By 31 December, a half-dozen 1-megawatt lithium-ion batteries could be in place, helping to support Puerto Rico’s electric power grid, which was almost entirely destroyed by Hurricane Maria.
Independent power producer AES is working with the Puerto Rico Electric Power Authority (PREPA) to site and deploy the batteries. Most likely, says Chris Shelton, chief technology officer of the Virginia-based company, the batteries—which AES is donating—will support the still-fragile grid by enhancing both power quality and grid stability.
“We are not looking for commercial applications,” Shelton says. “We are focused on putting them to work to help.”
Storage batteries are gaining credibility as a reliable and rapidly deployable technology. A pair of crises thousands of miles apart illustrates how the technology can bolster grids when they face difficult challenges.
The first crisis struck in October 2015 when the Aliso Canyon natural gas storage facility in southern California began leaking. The accident shut the facility for months and threatened gas supplies to electric power generating facilities providing 10,000 megawatts of capacity to the region. Also at risk were dozens of industrial facilities and public buildings like schools and hospitals.
State regulators in May 2016 approved deployment of more than 100 MW of battery-based energy storage systems. Among the systems was the 20-MW/80 megawatt-hour (MWh) Mira Loma Battery Storage Facility, installed by Tesla in less than three months.
And at a utility substation in Escondido, Calif., a 30-MW, four-hour-duration lithium-ion Advancion battery array was installed by AES Energy Storage. At the time, it was one of the world’s largest such deployments.
The Aliso Canyon response showed that developers could design, build, and commission significant amounts of energy storage in a short amount of time. Installing an equal amount of natural gas-fired generation likely would have required years rather than months.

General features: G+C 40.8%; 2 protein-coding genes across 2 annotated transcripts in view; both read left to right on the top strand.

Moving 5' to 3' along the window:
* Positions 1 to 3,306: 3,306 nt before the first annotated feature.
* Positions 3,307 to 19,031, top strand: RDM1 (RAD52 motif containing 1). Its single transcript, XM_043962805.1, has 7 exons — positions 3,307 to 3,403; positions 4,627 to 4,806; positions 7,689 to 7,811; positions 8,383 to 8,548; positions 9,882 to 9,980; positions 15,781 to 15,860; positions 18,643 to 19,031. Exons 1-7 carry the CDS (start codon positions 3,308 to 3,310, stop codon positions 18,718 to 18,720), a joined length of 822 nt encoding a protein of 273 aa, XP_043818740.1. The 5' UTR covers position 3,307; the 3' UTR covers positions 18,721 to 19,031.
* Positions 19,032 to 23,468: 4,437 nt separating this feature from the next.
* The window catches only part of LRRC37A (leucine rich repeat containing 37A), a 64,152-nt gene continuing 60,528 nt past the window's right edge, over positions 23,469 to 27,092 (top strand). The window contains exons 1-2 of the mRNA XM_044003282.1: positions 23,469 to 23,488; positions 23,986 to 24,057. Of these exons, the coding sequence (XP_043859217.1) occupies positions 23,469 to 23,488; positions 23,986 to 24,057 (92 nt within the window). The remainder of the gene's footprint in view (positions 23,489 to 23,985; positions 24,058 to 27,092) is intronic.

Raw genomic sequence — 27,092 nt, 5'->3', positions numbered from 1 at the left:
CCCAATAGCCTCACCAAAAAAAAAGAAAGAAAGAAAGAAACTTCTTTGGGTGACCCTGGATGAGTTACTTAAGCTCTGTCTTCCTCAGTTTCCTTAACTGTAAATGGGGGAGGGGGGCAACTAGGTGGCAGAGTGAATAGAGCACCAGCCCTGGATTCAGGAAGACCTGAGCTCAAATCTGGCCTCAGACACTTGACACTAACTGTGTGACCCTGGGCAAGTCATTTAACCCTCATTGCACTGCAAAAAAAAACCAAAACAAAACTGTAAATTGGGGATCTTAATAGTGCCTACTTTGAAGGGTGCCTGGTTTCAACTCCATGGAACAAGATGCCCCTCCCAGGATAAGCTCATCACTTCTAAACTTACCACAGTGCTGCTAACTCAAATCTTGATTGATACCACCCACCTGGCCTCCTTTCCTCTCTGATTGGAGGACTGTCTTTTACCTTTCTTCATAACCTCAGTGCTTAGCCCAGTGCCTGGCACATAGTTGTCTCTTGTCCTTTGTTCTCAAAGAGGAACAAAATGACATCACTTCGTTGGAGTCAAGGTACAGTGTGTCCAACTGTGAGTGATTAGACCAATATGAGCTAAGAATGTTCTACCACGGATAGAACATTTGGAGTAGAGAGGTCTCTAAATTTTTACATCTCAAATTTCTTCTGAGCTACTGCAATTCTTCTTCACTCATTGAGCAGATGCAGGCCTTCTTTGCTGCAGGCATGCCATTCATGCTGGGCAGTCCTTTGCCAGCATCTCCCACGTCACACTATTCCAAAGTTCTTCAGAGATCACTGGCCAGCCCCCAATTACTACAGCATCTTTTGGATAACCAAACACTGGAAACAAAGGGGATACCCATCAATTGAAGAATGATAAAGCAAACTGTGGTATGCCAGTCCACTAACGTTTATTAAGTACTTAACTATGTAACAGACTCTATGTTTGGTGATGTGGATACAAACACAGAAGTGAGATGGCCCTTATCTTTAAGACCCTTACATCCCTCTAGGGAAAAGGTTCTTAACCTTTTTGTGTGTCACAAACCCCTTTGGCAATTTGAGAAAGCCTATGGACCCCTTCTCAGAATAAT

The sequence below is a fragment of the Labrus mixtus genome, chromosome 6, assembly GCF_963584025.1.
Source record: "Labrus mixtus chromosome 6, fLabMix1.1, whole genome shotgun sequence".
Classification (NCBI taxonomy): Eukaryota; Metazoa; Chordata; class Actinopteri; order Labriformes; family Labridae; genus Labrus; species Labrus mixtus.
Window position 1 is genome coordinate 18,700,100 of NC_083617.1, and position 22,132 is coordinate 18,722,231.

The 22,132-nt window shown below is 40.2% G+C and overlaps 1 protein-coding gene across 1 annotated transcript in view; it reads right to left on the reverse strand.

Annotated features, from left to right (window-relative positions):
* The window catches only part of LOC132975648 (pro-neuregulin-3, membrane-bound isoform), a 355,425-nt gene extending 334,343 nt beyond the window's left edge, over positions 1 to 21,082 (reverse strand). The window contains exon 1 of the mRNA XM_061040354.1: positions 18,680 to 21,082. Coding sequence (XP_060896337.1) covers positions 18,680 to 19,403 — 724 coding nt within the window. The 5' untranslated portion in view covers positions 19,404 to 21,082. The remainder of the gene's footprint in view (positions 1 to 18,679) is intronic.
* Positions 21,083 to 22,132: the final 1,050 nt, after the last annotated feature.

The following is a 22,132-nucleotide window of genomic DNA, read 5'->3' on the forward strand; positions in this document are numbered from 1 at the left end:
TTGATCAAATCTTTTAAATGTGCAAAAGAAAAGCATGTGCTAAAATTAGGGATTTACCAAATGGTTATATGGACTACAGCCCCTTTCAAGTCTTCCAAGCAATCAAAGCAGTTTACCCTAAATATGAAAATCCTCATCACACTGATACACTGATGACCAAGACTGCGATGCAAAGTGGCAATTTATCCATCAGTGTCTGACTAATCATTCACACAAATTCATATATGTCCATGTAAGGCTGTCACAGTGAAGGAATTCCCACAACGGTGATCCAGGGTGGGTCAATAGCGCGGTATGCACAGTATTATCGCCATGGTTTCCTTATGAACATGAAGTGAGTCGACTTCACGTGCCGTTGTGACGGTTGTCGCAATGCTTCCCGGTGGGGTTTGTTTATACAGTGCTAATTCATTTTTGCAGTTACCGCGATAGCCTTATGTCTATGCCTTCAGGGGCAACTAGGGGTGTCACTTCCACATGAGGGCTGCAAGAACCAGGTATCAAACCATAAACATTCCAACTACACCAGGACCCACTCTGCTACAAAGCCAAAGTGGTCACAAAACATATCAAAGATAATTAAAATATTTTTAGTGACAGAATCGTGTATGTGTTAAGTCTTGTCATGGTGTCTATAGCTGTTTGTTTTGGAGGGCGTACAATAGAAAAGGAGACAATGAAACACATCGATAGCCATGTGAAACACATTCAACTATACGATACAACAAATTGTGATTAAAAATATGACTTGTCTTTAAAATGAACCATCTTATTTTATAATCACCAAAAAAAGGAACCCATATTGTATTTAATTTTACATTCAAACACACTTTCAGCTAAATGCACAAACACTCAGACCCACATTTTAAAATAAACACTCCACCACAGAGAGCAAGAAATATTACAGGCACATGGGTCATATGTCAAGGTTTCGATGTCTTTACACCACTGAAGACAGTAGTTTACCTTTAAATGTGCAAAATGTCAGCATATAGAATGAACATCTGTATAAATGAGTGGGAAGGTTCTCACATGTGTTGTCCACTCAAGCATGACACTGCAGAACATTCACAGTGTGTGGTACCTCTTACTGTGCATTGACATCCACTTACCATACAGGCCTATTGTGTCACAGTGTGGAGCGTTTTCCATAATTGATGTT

The second crisis occurred this past September, when Hurricane Irma buffeted the Dominican Republic. Just three months earlier, AES’s local business unit had installed a pair of 10-MW, 30-minute-duration battery energy storage arrays. As the Category 4 hurricane churned through the Caribbean toward the island, the grid operator asked AES to keep those units online for grid support.
Normal operation for the 10 MW, 30-minute Andres storage array compared with its operation during Hurricane Irma. Images: AES Energy Storage
“The grid moved all over the place” during Irma, says Shelton, and pushed the arrays beyond their normal operating range of +5 MW to -9.8 MW. For 12 hours, the operating range varied from +9.8 MW to -10 MW as the batteries provided rapid support.
But no battery can prevent the kind of devastation that Puerto Rico suffered when Maria hit two weeks after Irma. PREPA reported that around 1.57 million customers—fully 100 percent of the island—lost power. By contrast, Irma knocked out power to around 1 million customers, most of whom had their service restored by the time Maria struck.